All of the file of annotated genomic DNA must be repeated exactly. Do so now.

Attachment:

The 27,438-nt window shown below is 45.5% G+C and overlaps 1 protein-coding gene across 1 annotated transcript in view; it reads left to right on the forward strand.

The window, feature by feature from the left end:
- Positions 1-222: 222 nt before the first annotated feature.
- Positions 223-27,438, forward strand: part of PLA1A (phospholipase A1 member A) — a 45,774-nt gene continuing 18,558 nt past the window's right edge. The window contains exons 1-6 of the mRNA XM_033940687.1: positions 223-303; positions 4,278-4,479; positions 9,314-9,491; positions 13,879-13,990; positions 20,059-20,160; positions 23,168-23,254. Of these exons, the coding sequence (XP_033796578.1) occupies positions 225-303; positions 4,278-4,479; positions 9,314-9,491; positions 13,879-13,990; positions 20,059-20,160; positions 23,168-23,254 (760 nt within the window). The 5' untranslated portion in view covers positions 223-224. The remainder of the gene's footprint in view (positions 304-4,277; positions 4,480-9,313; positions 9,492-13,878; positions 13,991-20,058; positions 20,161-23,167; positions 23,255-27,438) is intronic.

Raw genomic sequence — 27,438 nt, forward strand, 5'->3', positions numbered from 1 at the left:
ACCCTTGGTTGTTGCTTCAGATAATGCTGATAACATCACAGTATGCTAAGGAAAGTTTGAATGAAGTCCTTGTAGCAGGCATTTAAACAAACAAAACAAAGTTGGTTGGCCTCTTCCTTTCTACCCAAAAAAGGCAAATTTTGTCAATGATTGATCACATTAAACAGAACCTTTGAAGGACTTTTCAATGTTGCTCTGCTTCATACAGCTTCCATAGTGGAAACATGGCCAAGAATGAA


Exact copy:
The 27,438-nt window shown below is 45.5% G+C and overlaps 1 protein-coding gene across 1 annotated transcript in view; it reads left to right on the forward strand.

The window, feature by feature from the left end:
- Positions 1-222: 222 nt before the first annotated feature.
- Positions 223-27,438, forward strand: part of PLA1A (phospholipase A1 member A) — a 45,774-nt gene continuing 18,558 nt past the window's right edge. The window contains exons 1-6 of the mRNA XM_033940687.1: positions 223-303; positions 4,278-4,479; positions 9,314-9,491; positions 13,879-13,990; positions 20,059-20,160; positions 23,168-23,254. Of these exons, the coding sequence (XP_033796578.1) occupies positions 225-303; positions 4,278-4,479; positions 9,314-9,491; positions 13,879-13,990; positions 20,059-20,160; positions 23,168-23,254 (760 nt within the window). The 5' untranslated portion in view covers positions 223-224. The remainder of the gene's footprint in view (positions 304-4,277; positions 4,480-9,313; positions 9,492-13,878; positions 13,991-20,058; positions 20,161-23,167; positions 23,255-27,438) is intronic.

Raw genomic sequence — 27,438 nt, forward strand, 5'->3', positions numbered from 1 at the left:
ACCCTTGGTTGTTGCTTCAGATAATGCTGATAACATCACAGTATGCTAAGGAAAGTTTGAATGAAGTCCTTGTAGCAGGCATTTAAACAAACAAAACAAAGTTGGTTGGCCTCTTCCTTTCTACCCAAAAAAGGCAAATTTTGTCAATGATTGATCACATTAAACAGAACCTTTGAAGGACTTTTCAATGTTGCTCTGCTTCATACAGCTTCCATAGTGGAAACATGGCCAAGAATGAA